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Enter Servant. Ser. Madam, my lord your father? would speak with
you. Sil. I'll wait upon his pleasure.
Come, Sir Thurio, Go with me:-Once more, new servant, welcome: I 'll leave you to confer of home-affairs; When you have done, we look to hear from you. Pro. We'll both attend upon your ladyship.
[Exeunt Sil. Thu. and SPEED. Val. Now, tell me, how do all from whence you came? Pro. Your friends are well, and have them much com
mended. Val. And how do yours? Pro.
I left them all in health. Val. How does your lady? and how thrives your love?
Pro. My tales of love were wont to weary you ;
Val. Ay, Proteus; but that life is alter'd now :
Is worthless a trisyllable, in the preceding speech of Silvia ? Is there any instance of the licence recommended, respecting the adjective worthless, to be found in Shakspeare, or any other writer? Steevens.
2 Ser. Madam, my lord your father -] This speech, in all the editions, is assigned, improperly, to Thurio; but he has been all along upon the stage, and could not know, that the duke wanted his daughter. Besides, the first line and half of Silvia's answer, is evidently addressed to two persons. A servant, therefore, must come in, and deliver the message; and then, Silvia goes out with Thurio. Theobald.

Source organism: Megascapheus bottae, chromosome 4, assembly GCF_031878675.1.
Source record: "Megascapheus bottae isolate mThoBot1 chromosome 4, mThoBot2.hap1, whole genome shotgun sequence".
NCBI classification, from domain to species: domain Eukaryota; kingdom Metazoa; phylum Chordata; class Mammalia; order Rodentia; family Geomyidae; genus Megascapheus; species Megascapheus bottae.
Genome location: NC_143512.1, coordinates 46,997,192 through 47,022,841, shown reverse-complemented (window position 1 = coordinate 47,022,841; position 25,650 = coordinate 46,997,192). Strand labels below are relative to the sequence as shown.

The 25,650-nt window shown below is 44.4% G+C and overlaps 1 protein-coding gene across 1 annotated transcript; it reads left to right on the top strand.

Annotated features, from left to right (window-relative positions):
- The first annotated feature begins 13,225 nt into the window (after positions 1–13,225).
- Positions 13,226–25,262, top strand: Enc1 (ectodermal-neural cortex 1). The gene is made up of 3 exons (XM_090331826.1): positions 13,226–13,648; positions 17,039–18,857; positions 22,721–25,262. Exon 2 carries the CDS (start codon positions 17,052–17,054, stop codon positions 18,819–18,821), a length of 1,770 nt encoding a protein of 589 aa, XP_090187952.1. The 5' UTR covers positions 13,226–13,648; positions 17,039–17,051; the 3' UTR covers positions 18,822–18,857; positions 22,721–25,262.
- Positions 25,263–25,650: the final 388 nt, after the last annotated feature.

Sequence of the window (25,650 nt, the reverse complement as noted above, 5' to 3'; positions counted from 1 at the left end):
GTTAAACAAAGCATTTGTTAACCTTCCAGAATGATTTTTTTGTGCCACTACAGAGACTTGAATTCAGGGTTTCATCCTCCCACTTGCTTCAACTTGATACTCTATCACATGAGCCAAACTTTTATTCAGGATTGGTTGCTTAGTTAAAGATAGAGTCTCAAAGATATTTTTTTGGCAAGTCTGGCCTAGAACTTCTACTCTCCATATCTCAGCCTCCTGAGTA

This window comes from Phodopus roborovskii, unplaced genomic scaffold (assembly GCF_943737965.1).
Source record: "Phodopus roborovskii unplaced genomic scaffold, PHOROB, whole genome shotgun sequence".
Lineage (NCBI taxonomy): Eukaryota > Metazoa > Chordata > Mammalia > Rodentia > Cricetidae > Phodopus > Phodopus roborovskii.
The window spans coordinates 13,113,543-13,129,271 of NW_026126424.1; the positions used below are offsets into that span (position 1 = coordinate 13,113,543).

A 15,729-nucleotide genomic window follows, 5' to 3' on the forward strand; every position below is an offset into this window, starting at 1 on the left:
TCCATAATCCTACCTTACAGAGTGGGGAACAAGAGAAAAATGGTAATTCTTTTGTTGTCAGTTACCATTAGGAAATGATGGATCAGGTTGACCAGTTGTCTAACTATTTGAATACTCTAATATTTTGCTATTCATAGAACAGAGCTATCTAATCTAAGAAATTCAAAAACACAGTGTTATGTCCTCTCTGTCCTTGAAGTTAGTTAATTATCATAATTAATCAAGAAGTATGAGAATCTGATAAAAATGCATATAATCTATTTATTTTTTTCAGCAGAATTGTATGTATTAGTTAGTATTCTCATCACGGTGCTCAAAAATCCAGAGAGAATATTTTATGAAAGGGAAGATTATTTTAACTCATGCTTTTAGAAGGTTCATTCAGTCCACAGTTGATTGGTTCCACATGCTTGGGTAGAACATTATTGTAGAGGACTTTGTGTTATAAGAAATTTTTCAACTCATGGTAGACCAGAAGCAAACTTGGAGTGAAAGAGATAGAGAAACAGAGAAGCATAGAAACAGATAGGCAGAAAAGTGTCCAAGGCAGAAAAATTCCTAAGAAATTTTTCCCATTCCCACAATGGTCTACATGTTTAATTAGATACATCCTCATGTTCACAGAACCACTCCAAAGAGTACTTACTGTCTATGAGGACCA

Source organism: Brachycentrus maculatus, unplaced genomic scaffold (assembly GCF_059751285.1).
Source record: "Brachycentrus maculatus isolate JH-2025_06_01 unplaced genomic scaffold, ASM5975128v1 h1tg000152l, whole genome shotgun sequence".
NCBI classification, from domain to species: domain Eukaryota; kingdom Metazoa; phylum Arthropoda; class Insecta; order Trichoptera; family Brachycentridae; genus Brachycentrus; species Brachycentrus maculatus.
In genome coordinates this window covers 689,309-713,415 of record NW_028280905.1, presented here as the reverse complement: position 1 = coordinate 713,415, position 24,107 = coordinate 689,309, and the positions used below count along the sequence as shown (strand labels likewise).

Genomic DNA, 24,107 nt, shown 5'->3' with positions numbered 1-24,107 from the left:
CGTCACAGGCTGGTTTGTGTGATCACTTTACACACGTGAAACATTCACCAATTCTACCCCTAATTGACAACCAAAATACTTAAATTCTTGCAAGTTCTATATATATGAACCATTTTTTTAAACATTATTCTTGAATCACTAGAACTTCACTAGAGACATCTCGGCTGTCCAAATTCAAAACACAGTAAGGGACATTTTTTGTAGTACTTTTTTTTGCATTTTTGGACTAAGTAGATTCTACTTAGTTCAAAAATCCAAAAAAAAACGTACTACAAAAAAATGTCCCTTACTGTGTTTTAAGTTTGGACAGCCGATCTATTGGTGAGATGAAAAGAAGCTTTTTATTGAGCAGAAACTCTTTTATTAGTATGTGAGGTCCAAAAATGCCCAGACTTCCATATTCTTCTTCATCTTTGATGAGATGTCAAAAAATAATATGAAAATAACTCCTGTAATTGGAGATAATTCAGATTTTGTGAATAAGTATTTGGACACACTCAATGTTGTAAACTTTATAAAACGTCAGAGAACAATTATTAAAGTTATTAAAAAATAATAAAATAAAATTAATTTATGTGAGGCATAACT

3 Whose high imperious —] For whose I read those. I have cortemned love and am punished. Those high thoughts, by which I exalted myself above the human passions or frailties, have brought upon me fasts and groans. Fohnson.
I believe the old copy is right. Imperious is an epithet very frequently applied to love, by Shakspeare and his contemporaries. So, in The Famous Historie of George Lord Faukonbridge, 4to. 1616, p. 15: “Such an imperious god is love, and so command. ing." A few lines lower, Valentine observes, that—" love 's a mighty lord.” Malone.
For, in revenge of my contempt of love,
Pro. Enough; I read your fortune in your eye:
Val. Even she; and is she not a heavenly saint?
I will not flatter her.
Pro. When I was sick, you gave me bitter pills;
Val. Then speak the truth by her; if not divine,
Pro. Except my mistress.
Sweet, except not any; Except thou wilt except against my love.
Pro. Have I not reason to prefer mine own?
no woe to his correction,] No misery that can be compared to the punishment inflicted by love. Herbert called for the prayers of the liturgy a little before his death, saying, None to them, none to them. Johnson.
The same idiom occurs in an old ballad quoted in Cupid's Whirli. gig, 1616:
“ There is no comfort in the world